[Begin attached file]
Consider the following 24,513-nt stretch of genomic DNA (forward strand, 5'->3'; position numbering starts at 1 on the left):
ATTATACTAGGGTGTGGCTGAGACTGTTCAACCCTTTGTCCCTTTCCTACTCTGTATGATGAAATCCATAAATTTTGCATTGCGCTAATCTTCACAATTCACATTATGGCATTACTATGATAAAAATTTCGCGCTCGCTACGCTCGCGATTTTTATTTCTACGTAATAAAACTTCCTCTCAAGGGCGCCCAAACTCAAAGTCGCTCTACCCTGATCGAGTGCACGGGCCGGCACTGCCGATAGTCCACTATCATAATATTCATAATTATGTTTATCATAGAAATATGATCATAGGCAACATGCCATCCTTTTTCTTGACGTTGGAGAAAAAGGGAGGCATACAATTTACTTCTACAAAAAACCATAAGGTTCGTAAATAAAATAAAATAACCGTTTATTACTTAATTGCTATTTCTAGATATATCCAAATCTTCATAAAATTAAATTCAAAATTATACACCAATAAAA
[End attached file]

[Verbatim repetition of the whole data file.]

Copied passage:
Consider the following 24,513-nt stretch of genomic DNA (forward strand, 5'->3'; position numbering starts at 1 on the left):
ATTATACTAGGGTGTGGCTGAGACTGTTCAACCCTTTGTCCCTTTCCTACTCTGTATGATGAAATCCATAAATTTTGCATTGCGCTAATCTTCACAATTCACATTATGGCATTACTATGATAAAAATTTCGCGCTCGCTACGCTCGCGATTTTTATTTCTACGTAATAAAACTTCCTCTCAAGGGCGCCCAAACTCAAAGTCGCTCTACCCTGATCGAGTGCACGGGCCGGCACTGCCGATAGTCCACTATCATAATATTCATAATTATGTTTATCATAGAAATATGATCATAGGCAACATGCCATCCTTTTTCTTGACGTTGGAGAAAAAGGGAGGCATACAATTTACTTCTACAAAAAACCATAAGGTTCGTAAATAAAATAAAATAACCGTTTATTACTTAATTGCTATTTCTAGATATATCCAAATCTTCATAAAATTAAATTCAAAATTATACACCAATAAAA